Anga Lipi

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Anga Lipi
Languages Angika
Time period
800-1000 CE

Anga Lipi (अंगलिपि) is a historical writing system or script of the Anga region of India.

Etymology and history[edit]

Anga referred to a region in what is now Bihar, Jharkhand, West Bengal states of India, and Lipi meant script. [1] The Anga Script is mentioned in an ancient Sanskrit language Buddhist book the "Lalitvistar" (ललितविस्तर), which names Anga Lipi relatively early in the list of 64 scripts known to the Buddha. The script was specific to the Anga region, or Anga Mahajanapada, and was among those known to Buddha.[2] The script was mentioned as the fourth most important script of Ancient India in one version. Arthur Coke Burnell thought that some of the sixty four scripts mentioned in "Lalitvistar" were mythical, but he considered some, including Dravid, Anga and Banga, to be real, though not appearing as distinct alphabets until the 9th or 10th century CE.[3] (Burnell regarded this passage as a late interpolation.)

Characteristics and comparison[edit]

Anga Lipi and Banga Lipi might have been derived from Brahmic, with some regional characteristics.[4] This supports the belief that the development of local characteristics in alphabets was continuing from earlier times.[5]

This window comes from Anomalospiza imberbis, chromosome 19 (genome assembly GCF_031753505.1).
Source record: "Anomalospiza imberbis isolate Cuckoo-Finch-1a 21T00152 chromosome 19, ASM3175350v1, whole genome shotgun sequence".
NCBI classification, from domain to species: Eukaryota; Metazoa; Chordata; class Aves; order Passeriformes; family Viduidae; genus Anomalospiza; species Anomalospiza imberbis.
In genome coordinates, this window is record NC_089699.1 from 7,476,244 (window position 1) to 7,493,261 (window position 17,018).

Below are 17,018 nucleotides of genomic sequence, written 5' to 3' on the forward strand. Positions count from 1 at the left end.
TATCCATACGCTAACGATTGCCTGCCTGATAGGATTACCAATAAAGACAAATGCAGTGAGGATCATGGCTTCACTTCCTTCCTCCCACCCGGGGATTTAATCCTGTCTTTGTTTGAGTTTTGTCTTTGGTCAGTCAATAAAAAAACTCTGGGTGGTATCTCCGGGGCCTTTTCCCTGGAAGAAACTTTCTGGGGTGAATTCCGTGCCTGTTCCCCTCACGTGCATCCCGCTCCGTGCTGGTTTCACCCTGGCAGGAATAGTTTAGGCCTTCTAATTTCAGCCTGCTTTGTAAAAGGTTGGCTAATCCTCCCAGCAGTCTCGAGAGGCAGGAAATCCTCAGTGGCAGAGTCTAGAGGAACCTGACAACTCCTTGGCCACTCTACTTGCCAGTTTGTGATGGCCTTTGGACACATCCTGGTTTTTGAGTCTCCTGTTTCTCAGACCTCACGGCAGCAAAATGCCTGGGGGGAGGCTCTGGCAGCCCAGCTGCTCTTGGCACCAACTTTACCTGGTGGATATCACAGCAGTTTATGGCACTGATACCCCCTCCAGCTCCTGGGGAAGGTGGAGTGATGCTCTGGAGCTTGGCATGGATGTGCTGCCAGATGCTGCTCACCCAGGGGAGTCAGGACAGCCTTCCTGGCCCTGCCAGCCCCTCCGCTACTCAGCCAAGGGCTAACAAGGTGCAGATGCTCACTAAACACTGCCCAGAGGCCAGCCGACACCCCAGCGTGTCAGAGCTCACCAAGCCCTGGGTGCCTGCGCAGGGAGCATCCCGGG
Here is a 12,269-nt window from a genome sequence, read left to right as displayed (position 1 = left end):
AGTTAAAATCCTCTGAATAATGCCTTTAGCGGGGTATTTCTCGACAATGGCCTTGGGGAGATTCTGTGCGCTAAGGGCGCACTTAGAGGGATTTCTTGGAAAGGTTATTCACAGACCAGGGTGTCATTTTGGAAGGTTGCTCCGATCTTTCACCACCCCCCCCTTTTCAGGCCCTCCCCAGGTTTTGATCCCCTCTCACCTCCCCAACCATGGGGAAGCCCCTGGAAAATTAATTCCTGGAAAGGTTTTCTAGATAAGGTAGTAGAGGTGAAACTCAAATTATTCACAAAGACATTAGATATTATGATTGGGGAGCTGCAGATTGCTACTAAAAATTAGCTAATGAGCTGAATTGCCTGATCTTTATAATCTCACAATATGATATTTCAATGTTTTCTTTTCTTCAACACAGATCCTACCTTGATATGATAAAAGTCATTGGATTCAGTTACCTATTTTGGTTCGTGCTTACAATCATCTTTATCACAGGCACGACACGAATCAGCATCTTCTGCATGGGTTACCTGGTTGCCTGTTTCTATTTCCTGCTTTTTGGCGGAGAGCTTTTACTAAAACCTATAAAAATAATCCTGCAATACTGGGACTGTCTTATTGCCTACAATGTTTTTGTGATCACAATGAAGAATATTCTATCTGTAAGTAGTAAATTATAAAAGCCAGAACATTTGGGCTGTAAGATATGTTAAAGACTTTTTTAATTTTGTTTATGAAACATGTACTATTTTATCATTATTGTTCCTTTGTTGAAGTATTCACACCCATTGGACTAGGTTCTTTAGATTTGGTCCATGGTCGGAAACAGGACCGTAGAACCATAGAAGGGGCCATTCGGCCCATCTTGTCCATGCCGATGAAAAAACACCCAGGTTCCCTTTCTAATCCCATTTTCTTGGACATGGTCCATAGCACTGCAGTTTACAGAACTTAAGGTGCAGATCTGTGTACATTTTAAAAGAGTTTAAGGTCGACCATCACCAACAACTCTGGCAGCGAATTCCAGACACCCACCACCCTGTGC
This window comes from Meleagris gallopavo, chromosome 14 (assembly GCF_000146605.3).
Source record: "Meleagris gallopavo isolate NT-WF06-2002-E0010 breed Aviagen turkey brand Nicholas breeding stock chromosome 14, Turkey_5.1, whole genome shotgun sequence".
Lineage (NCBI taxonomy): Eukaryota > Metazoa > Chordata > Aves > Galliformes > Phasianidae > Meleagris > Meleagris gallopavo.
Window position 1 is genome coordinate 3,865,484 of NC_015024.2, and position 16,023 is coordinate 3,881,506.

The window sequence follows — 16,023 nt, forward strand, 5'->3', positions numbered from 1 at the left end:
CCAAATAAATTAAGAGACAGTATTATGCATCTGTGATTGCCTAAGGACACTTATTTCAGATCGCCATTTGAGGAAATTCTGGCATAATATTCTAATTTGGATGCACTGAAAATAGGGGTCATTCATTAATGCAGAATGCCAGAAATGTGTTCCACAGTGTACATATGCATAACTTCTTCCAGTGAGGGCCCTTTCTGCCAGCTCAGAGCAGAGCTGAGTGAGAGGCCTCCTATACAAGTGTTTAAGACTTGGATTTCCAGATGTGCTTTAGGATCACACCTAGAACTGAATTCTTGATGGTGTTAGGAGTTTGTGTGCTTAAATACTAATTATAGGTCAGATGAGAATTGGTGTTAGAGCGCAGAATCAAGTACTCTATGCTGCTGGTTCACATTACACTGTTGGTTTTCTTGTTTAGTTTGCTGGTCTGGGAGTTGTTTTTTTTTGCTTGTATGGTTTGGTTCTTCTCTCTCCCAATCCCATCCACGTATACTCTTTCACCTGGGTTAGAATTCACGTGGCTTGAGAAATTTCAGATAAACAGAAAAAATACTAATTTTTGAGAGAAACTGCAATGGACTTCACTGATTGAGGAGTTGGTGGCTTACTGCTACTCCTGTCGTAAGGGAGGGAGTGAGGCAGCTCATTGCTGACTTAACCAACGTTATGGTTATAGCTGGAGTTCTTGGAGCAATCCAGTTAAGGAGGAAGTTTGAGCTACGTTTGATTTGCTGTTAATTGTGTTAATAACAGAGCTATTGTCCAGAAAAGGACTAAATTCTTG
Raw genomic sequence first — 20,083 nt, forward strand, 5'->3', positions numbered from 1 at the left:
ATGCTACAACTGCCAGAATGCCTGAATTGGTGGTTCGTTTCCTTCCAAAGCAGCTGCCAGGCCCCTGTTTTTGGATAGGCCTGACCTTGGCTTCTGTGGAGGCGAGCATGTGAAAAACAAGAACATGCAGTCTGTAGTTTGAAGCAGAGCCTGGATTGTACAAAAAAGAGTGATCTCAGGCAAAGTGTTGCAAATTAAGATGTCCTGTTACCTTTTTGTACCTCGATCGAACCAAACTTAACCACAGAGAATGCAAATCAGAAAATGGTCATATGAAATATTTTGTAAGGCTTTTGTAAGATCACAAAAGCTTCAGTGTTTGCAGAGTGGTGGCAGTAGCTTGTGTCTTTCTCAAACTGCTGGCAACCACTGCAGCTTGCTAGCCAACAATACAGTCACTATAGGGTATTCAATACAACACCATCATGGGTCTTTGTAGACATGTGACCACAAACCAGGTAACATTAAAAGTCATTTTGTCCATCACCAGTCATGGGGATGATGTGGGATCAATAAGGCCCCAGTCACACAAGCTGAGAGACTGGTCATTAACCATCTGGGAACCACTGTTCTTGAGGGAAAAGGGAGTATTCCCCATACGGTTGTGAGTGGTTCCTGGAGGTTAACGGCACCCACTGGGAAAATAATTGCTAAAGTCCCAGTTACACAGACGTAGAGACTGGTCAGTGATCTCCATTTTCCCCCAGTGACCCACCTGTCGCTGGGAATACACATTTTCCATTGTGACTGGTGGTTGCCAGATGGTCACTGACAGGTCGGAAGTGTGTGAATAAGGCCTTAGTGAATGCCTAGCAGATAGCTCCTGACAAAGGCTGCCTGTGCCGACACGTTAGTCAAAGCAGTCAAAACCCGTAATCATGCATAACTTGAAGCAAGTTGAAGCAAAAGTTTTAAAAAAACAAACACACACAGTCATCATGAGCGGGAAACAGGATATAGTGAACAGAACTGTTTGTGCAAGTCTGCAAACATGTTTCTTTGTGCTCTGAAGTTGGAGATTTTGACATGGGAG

It reflects the early development of local variants of Indian alphabets.[6]

See also[edit]


  1. ^ Olivelle, Patrick (2006). Between the empires: society in India 300 BCE to 400 CE. Oxford University: Oxford University Press. ISBN 0-19-530532-9. 
  2. ^ Wilson, John (2005). Indian Caste. Adamant Media Corporation. ISBN 1-4021-7996-0. 
  3. ^ Coke Burnell, Arthur (1878). Elements of South-Indian Palaeography. London: Trübner & Co. p. 52. 
  4. ^ Sircar, D.C. (1986). Journal of ancient Indian history. University of Calcutta,Dept. of Ancient Indian History and Culture. 
  5. ^ K.L.M., Firma (2002). The people and culture of Bengal, a study in origins. 
  6. ^ K.L.M., Firma (2002). The people and culture of Bengal, a study in origins. 

External links[edit]